Surgical strikes aftermath: No takers for relief camps in Amritsar
Mattresses have been laid, temporary toilets set up, staff deployed and grocery procured. But even as people left border villages in large numbers on the third consecutive day, they are not moving to relief camps set up by the government in Amritsar district.punjab Updated: Oct 02, 2016 09:48 IST
Mattresses have been laid, temporary toilets set up, staff deployed and grocery procured. But even as people left border villages in large numbers on the third consecutive day, they are not moving to relief camps set up by the government in Amritsar district.
Reason: They don’t find the facilities at these camps up to the mark.
With the standard of living in rural areas improving in recent years, camps at Bhakna Kalan, Khasa and Chhehertta have found no takers till now.
People don’t want to go to camps and are moving to their relatives’ homes in safer areas instead, said Daljit Singh of Chak Alla Baksh village.
He said the government may have set up camps, but these lack facilities and safety. “Where are we supposed to keep our luggage and belongings at these camps?” he questioned. Although the district administration has stationed evacuation buses near the defence drain, 2 km from the fence, in Dhauke and other border villages, no one is boarding these.
Deputy commissioner Varun Roojam visited many such villages on Saturday to convince people to move to relief camps, but they were reluctant.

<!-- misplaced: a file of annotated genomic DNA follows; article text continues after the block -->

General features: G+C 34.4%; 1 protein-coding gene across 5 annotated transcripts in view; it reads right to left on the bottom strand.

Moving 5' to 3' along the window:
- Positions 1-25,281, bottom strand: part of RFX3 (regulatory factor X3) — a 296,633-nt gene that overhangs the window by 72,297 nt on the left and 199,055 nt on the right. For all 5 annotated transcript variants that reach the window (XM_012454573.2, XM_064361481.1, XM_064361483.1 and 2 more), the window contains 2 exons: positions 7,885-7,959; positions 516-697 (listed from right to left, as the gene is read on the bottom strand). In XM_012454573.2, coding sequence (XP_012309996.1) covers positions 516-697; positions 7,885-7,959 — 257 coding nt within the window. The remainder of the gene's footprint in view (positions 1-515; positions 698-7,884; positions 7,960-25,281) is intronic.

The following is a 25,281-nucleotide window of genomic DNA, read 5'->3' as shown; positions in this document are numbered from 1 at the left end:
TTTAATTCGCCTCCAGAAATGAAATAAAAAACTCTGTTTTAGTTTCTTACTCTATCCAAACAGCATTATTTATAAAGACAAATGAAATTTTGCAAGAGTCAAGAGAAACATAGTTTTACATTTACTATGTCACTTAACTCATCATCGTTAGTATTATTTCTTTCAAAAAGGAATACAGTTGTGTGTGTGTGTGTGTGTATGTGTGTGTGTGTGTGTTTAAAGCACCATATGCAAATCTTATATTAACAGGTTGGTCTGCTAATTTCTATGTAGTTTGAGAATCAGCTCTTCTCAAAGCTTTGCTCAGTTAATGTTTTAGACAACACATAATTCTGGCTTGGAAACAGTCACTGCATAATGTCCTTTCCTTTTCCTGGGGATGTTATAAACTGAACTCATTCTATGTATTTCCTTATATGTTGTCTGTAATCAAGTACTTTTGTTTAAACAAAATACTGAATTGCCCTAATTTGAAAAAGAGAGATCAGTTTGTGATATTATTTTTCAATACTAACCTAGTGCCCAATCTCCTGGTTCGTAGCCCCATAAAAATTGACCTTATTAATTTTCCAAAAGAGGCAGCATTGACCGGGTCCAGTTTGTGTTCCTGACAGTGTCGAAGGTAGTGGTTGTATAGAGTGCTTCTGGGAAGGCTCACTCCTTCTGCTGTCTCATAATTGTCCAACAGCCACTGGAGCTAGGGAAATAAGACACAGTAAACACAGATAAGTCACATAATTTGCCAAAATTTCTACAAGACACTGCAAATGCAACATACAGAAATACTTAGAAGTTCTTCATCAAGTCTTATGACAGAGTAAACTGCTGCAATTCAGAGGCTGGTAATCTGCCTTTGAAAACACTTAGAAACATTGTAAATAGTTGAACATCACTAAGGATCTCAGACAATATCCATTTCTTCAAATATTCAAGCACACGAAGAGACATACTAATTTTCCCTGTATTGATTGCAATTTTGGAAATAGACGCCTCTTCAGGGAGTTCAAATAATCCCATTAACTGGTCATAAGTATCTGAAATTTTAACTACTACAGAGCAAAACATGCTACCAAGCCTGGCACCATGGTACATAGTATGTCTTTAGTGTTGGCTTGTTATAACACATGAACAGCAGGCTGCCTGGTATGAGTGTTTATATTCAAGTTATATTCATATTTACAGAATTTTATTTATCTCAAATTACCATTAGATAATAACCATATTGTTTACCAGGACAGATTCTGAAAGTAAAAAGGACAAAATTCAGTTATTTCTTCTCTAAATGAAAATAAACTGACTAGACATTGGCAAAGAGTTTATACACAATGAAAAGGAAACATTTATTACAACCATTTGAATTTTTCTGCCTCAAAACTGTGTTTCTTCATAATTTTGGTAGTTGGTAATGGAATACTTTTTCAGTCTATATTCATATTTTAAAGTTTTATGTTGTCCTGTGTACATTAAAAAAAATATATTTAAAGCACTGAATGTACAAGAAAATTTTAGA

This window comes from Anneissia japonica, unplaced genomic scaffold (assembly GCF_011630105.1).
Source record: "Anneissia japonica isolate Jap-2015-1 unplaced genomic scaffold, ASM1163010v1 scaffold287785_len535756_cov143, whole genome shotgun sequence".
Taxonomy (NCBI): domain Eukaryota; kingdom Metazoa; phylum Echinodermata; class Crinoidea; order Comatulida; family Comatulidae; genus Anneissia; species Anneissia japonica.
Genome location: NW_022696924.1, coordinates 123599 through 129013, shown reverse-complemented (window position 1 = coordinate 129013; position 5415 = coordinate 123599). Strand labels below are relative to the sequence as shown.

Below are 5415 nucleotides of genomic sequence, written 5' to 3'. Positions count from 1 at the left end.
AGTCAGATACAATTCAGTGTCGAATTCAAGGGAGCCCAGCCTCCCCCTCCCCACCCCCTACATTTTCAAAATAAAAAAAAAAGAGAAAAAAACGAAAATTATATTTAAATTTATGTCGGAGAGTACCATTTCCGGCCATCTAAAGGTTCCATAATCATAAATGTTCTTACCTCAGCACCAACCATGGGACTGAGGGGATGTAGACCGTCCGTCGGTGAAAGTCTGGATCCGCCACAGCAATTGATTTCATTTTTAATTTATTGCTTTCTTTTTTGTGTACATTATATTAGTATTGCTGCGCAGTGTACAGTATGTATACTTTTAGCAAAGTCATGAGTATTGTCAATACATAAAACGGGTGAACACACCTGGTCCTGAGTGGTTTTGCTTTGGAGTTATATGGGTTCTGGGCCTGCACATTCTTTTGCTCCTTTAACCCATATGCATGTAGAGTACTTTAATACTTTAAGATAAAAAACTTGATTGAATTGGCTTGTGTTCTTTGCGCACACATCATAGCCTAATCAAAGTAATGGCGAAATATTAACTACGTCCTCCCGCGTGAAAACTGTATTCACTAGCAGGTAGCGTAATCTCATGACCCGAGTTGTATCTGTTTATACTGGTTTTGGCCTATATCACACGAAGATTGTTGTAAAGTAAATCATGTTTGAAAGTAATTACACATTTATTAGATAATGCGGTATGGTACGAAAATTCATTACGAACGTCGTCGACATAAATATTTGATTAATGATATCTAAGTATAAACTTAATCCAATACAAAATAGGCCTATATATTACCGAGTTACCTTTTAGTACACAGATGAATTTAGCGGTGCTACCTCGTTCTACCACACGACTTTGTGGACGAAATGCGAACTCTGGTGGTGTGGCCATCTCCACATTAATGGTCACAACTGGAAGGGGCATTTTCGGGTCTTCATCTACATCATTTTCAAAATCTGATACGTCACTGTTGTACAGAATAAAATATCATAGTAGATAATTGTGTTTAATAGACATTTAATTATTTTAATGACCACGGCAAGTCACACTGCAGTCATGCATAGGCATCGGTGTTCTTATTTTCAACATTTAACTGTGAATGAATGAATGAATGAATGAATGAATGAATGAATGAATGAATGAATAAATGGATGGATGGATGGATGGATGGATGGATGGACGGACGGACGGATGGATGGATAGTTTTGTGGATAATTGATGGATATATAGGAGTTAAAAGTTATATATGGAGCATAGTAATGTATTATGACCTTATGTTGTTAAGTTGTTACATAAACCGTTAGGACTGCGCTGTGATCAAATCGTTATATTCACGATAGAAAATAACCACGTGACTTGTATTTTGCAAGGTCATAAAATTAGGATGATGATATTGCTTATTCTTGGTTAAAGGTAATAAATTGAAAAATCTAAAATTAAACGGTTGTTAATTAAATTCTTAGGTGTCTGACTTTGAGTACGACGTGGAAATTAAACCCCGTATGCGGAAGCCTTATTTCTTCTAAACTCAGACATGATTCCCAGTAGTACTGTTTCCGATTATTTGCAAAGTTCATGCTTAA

“Times have changed. People are well-off, residing in big houses. Nobody wants to live in the camps and we can’t force them to,” Roojam told HT. “We have made all arrangements for their stay and food. Five camps are operational in Amritsar district since Friday, but not a single person has reached there,” he said.
DEMAND FOR BETTER MOBILE CONNECTIVITY
As most women and children have left the villages, leaving behind male members to take care of the fields and livestock, the men want the administration to provide them food besides better mobile connectivity to stay in touch with their displaced families.
The DC said people who are staying back in villages have demanded better mobile range.“We have taken note of it and do keeping in mind the security concerns. We will soon provide landline phone facilities in border villages,” said Roojam.